10. In a two pitch airscrew, a mounting sleeve, a torque plate integral with said sleeve, a hub casing rotatably mounted on the sleeve, stops on the torque plate and on the. hub casing limiting their relative rotation, blades rotatably mounted on the hub casing, a central link passing around the sleeve and rotatably attached to the roots of the blades, means causing the blades to change pitch in agreement with relative rotation of the hub casing and sleeve, spacers insertable between the stops on the torque plate and those on the hub casing, said spacers, when inserted, narrowing the limits of relative rotation between the hub casing and the sleeve, and means including a disc supported against the pressure of the airstream by springs, said means causing the spacers to trip inwards or outwards in agreement with variations in aerodynamic pressure on the disc.

11. In a two pitch airscrew, a mounting sleeve, a torque plate integral with said sleeve, a hub casing journalled on the sleeve, stops on the hub casing engaging with corresponding stops on the torque plate to limit the rotation of the hub casing on the sleeve, blades rotatably mounted in the hub casing, a lever secured to the root of each blade extending radially therefrom, a journal piece journalled on each lever, a journal block engaging with each journal piece and so Smounted on the torque plate as to cause rotation of the blade as the hub casing rotates in relation to the torque plate, spacers insertable between the stops on the hub casing and the stops on the torque plate when the hub casing and blades have overrun the mounting sleeve to the limit of rela5 tive rotation permitted, a disc mounted in front of the airscrew exposed to the airstream, springs opposing inward movement of the disc under pressure of the airstream, means connecting said disc with said springs causing the disc to trip 0 inwards or outwards when the pressure in either direction starts it moving, and means to insert and extract the spacers in agreement with movement of the disc.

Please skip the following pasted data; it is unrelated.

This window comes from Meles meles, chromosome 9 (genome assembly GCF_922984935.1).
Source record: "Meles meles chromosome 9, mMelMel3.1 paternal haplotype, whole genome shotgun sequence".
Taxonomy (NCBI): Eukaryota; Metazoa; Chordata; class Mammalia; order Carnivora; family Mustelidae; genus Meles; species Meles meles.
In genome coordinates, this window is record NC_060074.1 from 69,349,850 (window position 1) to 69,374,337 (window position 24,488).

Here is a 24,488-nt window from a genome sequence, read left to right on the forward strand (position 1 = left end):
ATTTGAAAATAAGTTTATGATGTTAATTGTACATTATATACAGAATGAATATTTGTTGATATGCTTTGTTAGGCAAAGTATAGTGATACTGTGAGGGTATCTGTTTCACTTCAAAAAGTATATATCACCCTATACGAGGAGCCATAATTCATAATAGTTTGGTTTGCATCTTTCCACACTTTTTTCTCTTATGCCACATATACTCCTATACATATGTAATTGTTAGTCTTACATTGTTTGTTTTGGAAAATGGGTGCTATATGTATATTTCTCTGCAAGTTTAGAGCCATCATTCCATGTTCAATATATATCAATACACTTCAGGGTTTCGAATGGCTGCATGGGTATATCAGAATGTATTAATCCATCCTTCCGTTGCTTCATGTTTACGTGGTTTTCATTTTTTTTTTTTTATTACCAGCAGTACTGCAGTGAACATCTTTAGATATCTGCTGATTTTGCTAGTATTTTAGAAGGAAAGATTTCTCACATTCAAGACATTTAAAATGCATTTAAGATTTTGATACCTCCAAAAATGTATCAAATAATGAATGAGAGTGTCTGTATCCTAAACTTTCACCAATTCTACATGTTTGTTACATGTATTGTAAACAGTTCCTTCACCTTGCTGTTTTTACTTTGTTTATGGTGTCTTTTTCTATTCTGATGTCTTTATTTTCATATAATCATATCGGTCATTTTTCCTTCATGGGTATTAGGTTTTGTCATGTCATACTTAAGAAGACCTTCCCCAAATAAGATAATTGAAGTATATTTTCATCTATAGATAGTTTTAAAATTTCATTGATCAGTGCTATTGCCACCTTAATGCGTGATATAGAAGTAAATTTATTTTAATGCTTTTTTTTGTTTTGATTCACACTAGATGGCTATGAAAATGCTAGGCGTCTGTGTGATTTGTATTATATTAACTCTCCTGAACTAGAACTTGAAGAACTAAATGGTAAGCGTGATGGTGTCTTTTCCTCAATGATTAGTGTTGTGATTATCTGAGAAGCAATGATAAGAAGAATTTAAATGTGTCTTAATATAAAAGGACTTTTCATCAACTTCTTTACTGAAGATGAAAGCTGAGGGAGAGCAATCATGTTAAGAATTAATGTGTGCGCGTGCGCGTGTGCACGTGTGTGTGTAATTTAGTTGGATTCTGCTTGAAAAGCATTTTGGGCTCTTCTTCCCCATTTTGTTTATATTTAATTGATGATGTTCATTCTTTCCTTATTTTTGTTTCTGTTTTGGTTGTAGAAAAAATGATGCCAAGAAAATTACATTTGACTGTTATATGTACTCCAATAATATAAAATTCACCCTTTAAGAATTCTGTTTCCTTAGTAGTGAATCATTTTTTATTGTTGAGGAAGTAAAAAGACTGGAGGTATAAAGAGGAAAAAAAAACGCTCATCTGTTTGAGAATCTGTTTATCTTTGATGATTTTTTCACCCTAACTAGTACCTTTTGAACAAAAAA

GRETTIR ALGARSSON.